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Joe Branca

Good stuff. The desire for precision itself is not the problem, but that desire should be shifted away from the pursuit of theological intellectual understanding, instead desiring a precision in applying what theological understanding we have to situations appropriately. I'm thinking of Titus 3:3-8,

"For we ourselves were once foolish, disobedient, led astray, slaves to various passions and pleasures, passing our days in malice and envy, hated by others and hating one another. But when the goodness and loving kindness of God our Savior appeared, 5he saved us, not because of works done by us in righteousness, but according to his own mercy, by the washing of regeneration and renewal of the Holy Spirit, whom he poured out on us richly through Jesus Christ our Savior, so that being justified by his grace we might become heirs according to the hope of eternal life. The saying is trustworthy, and I want you to insist on these things, so that those who have believed in God **may be careful to devote themselves to good works**."

p.s. From what I understand Van Til himself was quite the model of putting theology and apologetics into action, in a way many of us could learn from moreso than getting the finer points of his ideas down.


The years you were in seminary, I was in college (undergrad).

I too sat around debating furiously, with great zeal. However, the majority of our "theology-argument group" was made up of friends who stayed friends and continue to encourage each other in the Lord's grace.

Sadly, there were indeed some who were false brothers and after college denied the faith. That was a miserable shock.

In any case, my experience has been that among sincere brothers who debate the issues with right motives, problem "#2" is the real temptation. We share and learn so much from each other as a group, that it diminishes pride. Our collective growth binds us together in increasing unity. And an integral part of the process is living out what we learn together in sincere love.

But our most frequent area of discouragement and weakness of faith has been in feeling like we, after all, have so little "figured out" and forgetting that our puny intellects are not obstacles to God in Christ. His strength is perfected in our weakness; what is impossible with us, He can do; and He has already accomplished and guaranteed the fullness of blessing *for* us.

The theological perfectionist is really in need of greater assurance! The irony.

Randall Perins

Hi Lee,

Great post for us reformed folk! I too am frequently beguiled by the two idols named. We should endeaver to understand, know and confess our faith; nevertheless we must above all love one another in Christ. This love should be that which all christians reflect when seeking to conform to Christ's image.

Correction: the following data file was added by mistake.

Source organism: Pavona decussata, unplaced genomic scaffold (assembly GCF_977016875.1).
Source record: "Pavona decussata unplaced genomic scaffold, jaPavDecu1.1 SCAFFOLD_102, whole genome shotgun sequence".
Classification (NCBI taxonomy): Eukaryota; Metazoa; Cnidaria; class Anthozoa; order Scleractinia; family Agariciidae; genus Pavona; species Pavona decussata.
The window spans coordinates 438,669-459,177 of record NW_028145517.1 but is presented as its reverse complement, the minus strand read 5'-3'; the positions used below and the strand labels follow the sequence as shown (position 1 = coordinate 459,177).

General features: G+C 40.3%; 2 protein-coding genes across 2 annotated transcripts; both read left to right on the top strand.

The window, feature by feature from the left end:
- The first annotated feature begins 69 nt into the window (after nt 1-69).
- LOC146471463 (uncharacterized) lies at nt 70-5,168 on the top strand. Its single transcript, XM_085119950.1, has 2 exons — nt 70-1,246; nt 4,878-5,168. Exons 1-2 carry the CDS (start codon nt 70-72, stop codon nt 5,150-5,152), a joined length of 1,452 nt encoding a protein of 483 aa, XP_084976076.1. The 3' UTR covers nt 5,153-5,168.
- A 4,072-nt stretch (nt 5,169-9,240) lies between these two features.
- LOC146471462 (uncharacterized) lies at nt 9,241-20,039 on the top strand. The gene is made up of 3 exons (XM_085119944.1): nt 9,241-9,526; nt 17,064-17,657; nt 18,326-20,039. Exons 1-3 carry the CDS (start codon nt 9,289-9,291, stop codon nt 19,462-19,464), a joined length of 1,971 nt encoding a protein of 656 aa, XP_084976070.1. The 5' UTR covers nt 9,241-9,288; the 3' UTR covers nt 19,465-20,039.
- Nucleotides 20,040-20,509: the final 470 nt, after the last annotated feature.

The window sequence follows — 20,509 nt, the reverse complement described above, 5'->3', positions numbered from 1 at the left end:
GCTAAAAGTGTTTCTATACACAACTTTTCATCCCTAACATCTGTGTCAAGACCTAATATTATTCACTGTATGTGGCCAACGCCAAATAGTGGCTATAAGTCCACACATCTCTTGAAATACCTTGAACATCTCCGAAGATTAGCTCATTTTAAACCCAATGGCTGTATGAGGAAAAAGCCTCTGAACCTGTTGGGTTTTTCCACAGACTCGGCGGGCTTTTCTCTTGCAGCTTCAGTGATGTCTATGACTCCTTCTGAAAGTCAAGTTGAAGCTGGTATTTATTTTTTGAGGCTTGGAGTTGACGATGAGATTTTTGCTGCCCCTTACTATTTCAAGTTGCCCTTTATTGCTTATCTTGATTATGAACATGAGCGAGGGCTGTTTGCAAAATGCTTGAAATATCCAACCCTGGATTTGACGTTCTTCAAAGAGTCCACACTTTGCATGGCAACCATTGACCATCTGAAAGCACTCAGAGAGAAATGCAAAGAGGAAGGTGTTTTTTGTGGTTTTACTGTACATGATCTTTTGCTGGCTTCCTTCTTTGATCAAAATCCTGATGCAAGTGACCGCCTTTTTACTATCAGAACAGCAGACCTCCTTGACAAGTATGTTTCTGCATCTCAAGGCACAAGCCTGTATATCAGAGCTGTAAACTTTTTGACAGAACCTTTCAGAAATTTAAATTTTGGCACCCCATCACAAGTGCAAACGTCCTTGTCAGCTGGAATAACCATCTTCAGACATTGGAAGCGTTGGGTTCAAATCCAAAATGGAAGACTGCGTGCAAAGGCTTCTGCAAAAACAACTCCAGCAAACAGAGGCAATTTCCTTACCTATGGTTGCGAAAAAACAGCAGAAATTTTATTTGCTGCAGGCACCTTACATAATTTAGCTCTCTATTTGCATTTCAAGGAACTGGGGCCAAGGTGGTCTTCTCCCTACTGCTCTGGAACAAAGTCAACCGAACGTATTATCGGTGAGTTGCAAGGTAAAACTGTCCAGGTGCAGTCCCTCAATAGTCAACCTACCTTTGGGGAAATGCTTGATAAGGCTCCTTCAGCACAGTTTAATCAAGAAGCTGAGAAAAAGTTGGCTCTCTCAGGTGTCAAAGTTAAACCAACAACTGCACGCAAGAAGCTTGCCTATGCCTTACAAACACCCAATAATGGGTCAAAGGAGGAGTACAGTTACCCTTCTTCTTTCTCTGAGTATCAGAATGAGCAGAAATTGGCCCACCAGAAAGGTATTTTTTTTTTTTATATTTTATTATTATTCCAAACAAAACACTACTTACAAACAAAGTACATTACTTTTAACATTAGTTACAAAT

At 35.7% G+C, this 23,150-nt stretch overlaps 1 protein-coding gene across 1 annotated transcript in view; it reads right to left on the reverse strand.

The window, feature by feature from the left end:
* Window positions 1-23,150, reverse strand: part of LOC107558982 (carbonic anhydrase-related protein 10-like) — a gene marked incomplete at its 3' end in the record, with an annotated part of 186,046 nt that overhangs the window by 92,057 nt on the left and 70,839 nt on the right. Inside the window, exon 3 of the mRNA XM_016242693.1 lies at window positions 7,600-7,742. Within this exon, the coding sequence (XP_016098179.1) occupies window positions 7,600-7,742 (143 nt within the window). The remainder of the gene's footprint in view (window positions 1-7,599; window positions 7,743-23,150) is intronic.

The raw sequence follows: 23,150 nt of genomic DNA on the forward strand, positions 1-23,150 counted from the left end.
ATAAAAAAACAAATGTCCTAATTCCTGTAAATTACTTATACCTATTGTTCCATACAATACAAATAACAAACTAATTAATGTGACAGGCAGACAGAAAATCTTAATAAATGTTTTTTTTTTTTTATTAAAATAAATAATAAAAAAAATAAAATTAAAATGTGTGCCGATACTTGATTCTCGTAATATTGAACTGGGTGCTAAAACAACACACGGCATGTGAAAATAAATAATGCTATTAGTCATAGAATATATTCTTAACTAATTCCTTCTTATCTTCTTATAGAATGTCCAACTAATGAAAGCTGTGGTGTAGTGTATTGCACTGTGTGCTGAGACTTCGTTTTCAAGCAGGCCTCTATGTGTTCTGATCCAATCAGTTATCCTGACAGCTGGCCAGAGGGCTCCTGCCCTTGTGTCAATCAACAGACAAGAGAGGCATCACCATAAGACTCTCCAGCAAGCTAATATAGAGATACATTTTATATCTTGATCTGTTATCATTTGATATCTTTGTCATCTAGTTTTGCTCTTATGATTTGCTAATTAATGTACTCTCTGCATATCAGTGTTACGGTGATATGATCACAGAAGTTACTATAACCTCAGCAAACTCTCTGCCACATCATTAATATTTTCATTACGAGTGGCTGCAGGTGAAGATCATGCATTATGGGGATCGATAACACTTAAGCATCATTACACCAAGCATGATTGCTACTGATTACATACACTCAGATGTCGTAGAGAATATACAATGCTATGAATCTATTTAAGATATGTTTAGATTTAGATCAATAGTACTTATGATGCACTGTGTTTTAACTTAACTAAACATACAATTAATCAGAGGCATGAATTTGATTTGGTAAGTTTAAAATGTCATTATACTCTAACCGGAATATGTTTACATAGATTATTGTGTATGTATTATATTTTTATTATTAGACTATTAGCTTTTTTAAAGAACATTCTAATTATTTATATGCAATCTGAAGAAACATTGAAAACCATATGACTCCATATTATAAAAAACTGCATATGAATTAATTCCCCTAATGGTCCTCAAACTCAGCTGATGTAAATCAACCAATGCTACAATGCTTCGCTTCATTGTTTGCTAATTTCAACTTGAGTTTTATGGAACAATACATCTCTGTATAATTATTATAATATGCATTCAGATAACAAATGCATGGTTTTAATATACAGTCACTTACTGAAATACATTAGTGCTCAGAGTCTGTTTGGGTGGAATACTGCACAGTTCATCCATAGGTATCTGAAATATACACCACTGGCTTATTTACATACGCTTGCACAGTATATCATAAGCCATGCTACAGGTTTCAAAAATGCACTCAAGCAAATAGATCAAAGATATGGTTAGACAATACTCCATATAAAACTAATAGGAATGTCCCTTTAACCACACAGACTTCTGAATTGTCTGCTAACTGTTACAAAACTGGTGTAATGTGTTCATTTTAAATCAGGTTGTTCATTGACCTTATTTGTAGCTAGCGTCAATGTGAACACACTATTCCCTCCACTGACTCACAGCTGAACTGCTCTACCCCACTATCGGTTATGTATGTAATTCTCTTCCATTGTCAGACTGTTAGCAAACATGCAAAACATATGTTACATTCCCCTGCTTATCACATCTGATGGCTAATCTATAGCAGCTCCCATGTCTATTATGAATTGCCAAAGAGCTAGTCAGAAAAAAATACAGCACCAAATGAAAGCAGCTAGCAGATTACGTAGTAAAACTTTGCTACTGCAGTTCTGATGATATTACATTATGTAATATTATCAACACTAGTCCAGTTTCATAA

Thanks again.

R Perkins


Great post, Lee. I couldn't agree more; nor could I be more guilty of what you speak. Thank goodness we have a Savior!

Josh Mann

I think 'secondary' is a key word which you've brought up. I would use it a bit differently. Theologizing is secondary (and subsequent) to exegesis.

Lee Irons

I was using "theology" in a broad sense to cover the whole gamut from exegesis to biblical theology to theology. In my view, theologizing is not totally separate from or subsequent to exegesis. The reason is that the ultimate rule of exegesis is context, not just the immediate paragraph or book but ultimately all that God has revealed in Scripture. When we do exegesis, we must take account of the teaching of Scripture as a whole, taking less seriously interpretations that would create tension with other clear teachings of Scripture, and taking more seriously those that produce greater systematic coherence. Thus, exegesis would seem to be a theological activity or at least an activity with a theological aspect. Having said that, I agree that exegesis is "prior" to theology in the logical sense that all theologizing must be based on and corrected by exegesis.

Truth Unites... and Divides

Hi Lee,

I found your post via JT's Between Two Worlds. Very nice post.

Question: Heresy-hunting has a bad connotation. Whether it should or not, I don't know. Anyways, do you draw a distinction between heresy-hunting and theological perfectionism?

If so, how would you define the differences between the two? Can one be a "good" heresy hunter and not be a theological perfectionist?

Or would you say that heresy hunters are typically and/or predominantly theological perfectionists?

Lee Irons

From a purely analytical point of view, heresy hunting and theological perfectionism are not the same. For example, you can only hunt for big obvious heresies, like denials of the deity of Christ. But from a practical point of view, the two are related. Both are often indicators of deeper spiritual problems -- the need to be right, spiritual pride, lack of charity, and so on. I liked Challie's post on this back in April that sparked some discussion on the Christian blogosphere (http://www.challies.com/archives/articles/evil-as-entertainment.php).

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